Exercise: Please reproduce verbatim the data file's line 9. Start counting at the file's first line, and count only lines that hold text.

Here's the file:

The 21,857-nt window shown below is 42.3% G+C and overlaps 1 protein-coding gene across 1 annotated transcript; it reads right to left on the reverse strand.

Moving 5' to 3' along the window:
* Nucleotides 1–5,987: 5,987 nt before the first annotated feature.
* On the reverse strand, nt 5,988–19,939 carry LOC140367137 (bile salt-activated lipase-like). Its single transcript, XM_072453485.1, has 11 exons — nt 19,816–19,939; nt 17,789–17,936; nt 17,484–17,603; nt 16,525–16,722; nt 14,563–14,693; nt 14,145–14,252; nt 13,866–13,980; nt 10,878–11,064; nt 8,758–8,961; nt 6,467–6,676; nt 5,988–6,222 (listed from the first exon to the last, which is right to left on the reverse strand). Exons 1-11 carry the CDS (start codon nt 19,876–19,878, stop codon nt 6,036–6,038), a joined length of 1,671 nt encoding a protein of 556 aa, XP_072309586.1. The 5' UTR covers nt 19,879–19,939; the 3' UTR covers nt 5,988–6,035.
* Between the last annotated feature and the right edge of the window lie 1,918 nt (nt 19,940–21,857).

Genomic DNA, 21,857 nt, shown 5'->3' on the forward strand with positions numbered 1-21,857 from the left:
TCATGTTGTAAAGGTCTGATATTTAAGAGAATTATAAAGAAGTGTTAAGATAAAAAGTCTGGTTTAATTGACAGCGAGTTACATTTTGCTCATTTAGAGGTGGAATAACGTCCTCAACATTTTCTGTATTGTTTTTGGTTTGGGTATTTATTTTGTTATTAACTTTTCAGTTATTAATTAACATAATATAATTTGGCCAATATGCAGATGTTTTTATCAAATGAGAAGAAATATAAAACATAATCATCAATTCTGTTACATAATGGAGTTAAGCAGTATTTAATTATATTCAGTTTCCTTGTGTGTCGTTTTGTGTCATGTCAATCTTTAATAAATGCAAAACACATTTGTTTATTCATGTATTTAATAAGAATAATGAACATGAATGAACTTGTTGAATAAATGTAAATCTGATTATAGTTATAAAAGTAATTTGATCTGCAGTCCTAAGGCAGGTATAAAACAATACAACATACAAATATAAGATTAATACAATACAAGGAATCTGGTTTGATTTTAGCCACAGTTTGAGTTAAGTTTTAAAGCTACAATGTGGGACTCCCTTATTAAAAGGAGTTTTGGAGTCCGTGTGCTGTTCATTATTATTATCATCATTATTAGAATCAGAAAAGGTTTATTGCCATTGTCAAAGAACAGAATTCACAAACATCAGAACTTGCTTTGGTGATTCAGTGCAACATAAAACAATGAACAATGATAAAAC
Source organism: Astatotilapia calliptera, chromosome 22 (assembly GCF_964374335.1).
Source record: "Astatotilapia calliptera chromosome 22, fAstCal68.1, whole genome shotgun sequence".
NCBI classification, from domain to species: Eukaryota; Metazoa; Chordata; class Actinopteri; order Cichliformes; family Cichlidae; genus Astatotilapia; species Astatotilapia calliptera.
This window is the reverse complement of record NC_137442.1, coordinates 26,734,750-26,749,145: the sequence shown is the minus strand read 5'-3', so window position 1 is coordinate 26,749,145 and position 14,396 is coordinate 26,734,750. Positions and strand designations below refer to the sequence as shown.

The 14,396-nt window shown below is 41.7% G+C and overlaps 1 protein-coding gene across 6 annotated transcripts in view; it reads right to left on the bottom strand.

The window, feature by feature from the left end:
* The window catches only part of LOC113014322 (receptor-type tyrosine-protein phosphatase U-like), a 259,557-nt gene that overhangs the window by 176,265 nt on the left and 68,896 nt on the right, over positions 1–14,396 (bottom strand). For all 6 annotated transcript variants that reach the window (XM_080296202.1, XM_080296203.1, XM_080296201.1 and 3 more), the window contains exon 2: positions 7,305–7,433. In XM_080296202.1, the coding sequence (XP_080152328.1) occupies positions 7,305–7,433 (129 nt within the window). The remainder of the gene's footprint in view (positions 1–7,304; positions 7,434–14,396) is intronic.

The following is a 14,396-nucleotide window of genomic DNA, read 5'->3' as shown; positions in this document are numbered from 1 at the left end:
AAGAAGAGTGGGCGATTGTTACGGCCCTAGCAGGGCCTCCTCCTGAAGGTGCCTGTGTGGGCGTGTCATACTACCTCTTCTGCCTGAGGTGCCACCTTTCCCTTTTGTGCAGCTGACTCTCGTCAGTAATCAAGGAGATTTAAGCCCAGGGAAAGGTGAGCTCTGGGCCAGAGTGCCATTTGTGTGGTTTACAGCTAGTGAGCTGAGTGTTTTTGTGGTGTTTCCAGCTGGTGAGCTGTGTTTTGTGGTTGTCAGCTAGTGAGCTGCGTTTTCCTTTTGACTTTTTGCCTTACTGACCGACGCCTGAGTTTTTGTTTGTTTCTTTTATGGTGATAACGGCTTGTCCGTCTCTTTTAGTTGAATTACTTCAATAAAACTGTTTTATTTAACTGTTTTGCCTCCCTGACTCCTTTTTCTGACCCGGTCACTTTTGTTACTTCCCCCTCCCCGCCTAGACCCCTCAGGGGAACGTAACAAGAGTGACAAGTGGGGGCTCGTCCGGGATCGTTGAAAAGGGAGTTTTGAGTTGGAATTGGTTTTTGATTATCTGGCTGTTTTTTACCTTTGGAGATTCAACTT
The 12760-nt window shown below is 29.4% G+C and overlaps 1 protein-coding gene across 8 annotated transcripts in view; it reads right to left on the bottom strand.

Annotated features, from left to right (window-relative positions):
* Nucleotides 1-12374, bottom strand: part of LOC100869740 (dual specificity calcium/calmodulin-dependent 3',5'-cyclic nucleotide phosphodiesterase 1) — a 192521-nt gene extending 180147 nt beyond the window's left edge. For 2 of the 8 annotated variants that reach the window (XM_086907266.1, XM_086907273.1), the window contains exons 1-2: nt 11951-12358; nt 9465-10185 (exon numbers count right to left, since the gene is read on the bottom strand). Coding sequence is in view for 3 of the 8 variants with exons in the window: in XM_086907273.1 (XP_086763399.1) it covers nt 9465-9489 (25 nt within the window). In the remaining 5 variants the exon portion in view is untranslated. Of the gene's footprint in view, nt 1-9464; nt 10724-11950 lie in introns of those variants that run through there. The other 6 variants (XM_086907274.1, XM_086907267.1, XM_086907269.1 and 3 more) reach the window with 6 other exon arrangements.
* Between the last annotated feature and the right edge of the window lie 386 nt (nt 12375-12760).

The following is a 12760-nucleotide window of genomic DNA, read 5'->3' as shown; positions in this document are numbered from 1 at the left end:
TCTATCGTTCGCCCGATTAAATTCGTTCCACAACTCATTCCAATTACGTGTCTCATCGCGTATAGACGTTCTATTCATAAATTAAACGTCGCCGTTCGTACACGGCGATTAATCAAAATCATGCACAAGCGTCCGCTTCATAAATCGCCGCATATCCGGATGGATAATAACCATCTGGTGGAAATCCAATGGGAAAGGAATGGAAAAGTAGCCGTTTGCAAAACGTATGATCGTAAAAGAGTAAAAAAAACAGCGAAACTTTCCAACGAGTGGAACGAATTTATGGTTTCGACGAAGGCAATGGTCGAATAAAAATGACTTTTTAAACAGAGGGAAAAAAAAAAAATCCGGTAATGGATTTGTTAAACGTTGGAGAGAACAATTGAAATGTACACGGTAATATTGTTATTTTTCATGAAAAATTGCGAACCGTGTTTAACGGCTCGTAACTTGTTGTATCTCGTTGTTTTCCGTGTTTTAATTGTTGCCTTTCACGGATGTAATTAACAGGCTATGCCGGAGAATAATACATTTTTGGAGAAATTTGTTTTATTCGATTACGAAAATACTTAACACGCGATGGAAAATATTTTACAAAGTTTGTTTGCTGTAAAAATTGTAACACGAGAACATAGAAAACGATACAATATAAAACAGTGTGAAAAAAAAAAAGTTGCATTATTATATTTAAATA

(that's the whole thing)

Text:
Source record: "Astatotilapia calliptera chromosome 22, fAstCal68.1, whole genome shotgun sequence".